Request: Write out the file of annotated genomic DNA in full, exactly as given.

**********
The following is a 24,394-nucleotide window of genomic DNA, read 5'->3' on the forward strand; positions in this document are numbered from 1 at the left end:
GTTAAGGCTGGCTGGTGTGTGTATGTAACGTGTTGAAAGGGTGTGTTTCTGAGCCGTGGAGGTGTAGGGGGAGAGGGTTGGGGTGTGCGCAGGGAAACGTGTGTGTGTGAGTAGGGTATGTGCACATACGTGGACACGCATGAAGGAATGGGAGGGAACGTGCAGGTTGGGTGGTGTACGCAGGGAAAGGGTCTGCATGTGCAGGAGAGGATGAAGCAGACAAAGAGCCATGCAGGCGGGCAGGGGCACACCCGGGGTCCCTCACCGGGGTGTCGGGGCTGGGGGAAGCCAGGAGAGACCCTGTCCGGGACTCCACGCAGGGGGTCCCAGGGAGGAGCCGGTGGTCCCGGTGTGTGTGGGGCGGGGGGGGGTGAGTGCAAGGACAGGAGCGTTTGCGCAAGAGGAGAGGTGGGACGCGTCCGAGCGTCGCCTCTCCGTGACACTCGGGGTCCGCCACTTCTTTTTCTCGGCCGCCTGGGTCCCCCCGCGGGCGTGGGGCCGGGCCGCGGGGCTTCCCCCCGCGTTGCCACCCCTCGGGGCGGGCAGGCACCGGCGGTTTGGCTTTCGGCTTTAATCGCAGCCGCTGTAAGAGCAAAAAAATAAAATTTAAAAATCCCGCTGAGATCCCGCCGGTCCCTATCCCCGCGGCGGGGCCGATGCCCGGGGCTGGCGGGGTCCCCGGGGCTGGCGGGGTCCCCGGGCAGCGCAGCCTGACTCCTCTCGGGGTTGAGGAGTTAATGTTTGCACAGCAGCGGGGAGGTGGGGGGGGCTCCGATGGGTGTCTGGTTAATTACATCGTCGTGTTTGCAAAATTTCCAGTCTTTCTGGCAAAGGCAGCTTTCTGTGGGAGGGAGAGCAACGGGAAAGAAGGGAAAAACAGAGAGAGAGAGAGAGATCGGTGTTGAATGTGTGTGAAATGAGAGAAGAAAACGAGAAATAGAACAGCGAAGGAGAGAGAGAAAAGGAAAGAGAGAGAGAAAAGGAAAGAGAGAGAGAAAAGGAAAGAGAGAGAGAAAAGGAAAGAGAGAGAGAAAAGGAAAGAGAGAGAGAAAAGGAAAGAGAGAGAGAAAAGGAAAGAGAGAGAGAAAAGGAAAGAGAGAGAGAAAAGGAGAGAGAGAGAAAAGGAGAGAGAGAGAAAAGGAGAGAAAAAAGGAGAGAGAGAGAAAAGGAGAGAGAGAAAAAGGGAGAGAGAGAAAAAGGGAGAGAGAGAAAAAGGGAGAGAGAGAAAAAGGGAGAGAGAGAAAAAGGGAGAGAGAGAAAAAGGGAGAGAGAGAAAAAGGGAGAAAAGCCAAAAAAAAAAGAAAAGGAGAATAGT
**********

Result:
The following is a 24,394-nucleotide window of genomic DNA, read 5'->3' on the forward strand; positions in this document are numbered from 1 at the left end:
GTTAAGGCTGGCTGGTGTGTGTATGTAACGTGTTGAAAGGGTGTGTTTCTGAGCCGTGGAGGTGTAGGGGGAGAGGGTTGGGGTGTGCGCAGGGAAACGTGTGTGTGTGAGTAGGGTATGTGCACATACGTGGACACGCATGAAGGAATGGGAGGGAACGTGCAGGTTGGGTGGTGTACGCAGGGAAAGGGTCTGCATGTGCAGGAGAGGATGAAGCAGACAAAGAGCCATGCAGGCGGGCAGGGGCACACCCGGGGTCCCTCACCGGGGTGTCGGGGCTGGGGGAAGCCAGGAGAGACCCTGTCCGGGACTCCACGCAGGGGGTCCCAGGGAGGAGCCGGTGGTCCCGGTGTGTGTGGGGCGGGGGGGGGTGAGTGCAAGGACAGGAGCGTTTGCGCAAGAGGAGAGGTGGGACGCGTCCGAGCGTCGCCTCTCCGTGACACTCGGGGTCCGCCACTTCTTTTTCTCGGCCGCCTGGGTCCCCCCGCGGGCGTGGGGCCGGGCCGCGGGGCTTCCCCCCGCGTTGCCACCCCTCGGGGCGGGCAGGCACCGGCGGTTTGGCTTTCGGCTTTAATCGCAGCCGCTGTAAGAGCAAAAAAATAAAATTTAAAAATCCCGCTGAGATCCCGCCGGTCCCTATCCCCGCGGCGGGGCCGATGCCCGGGGCTGGCGGGGTCCCCGGGGCTGGCGGGGTCCCCGGGCAGCGCAGCCTGACTCCTCTCGGGGTTGAGGAGTTAATGTTTGCACAGCAGCGGGGAGGTGGGGGGGGCTCCGATGGGTGTCTGGTTAATTACATCGTCGTGTTTGCAAAATTTCCAGTCTTTCTGGCAAAGGCAGCTTTCTGTGGGAGGGAGAGCAACGGGAAAGAAGGGAAAAACAGAGAGAGAGAGAGAGATCGGTGTTGAATGTGTGTGAAATGAGAGAAGAAAACGAGAAATAGAACAGCGAAGGAGAGAGAGAAAAGGAAAGAGAGAGAGAAAAGGAAAGAGAGAGAGAAAAGGAAAGAGAGAGAGAAAAGGAAAGAGAGAGAGAAAAGGAAAGAGAGAGAGAAAAGGAAAGAGAGAGAGAAAAGGAAAGAGAGAGAGAAAAGGAAAGAGAGAGAGAAAAGGAGAGAGAGAGAAAAGGAGAGAGAGAGAAAAGGAGAGAAAAAAGGAGAGAGAGAGAAAAGGAGAGAGAGAAAAAGGGAGAGAGAGAAAAAGGGAGAGAGAGAAAAAGGGAGAGAGAGAAAAAGGGAGAGAGAGAAAAAGGGAGAGAGAGAAAAAGGGAGAGAGAGAAAAAGGGAGAAAAGCCAAAAAAAAAAGAAAAGGAGAATAGT